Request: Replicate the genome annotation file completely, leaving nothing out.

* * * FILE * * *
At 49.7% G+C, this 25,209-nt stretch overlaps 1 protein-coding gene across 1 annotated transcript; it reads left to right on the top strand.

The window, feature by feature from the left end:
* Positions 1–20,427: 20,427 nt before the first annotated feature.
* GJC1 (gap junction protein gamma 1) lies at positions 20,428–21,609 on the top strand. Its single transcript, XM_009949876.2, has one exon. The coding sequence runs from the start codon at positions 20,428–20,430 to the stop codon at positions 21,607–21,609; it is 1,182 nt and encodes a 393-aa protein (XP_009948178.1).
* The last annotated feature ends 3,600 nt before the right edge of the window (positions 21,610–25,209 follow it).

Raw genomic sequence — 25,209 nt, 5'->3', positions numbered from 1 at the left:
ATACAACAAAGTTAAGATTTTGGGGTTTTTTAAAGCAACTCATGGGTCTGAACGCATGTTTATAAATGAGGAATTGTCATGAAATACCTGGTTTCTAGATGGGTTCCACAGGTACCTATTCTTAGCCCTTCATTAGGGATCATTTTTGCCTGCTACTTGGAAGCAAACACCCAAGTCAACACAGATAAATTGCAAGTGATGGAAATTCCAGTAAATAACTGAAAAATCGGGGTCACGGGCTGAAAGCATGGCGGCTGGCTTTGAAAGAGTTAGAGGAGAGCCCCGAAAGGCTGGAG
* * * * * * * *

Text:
At 49.7% G+C, this 25,209-nt stretch overlaps 1 protein-coding gene across 1 annotated transcript; it reads left to right on the top strand.

The window, feature by feature from the left end:
* Positions 1–20,427: 20,427 nt before the first annotated feature.
* GJC1 (gap junction protein gamma 1) lies at positions 20,428–21,609 on the top strand. Its single transcript, XM_009949876.2, has one exon. The coding sequence runs from the start codon at positions 20,428–20,430 to the stop codon at positions 21,607–21,609; it is 1,182 nt and encodes a 393-aa protein (XP_009948178.1).
* The last annotated feature ends 3,600 nt before the right edge of the window (positions 21,610–25,209 follow it).

Raw genomic sequence — 25,209 nt, 5'->3', positions numbered from 1 at the left:
ATACAACAAAGTTAAGATTTTGGGGTTTTTTAAAGCAACTCATGGGTCTGAACGCATGTTTATAAATGAGGAATTGTCATGAAATACCTGGTTTCTAGATGGGTTCCACAGGTACCTATTCTTAGCCCTTCATTAGGGATCATTTTTGCCTGCTACTTGGAAGCAAACACCCAAGTCAACACAGATAAATTGCAAGTGATGGAAATTCCAGTAAATAACTGAAAAATCGGGGTCACGGGCTGAAAGCATGGCGGCTGGCTTTGAAAGAGTTAGAGGAGAGCCCCGAAAGGCTGGAG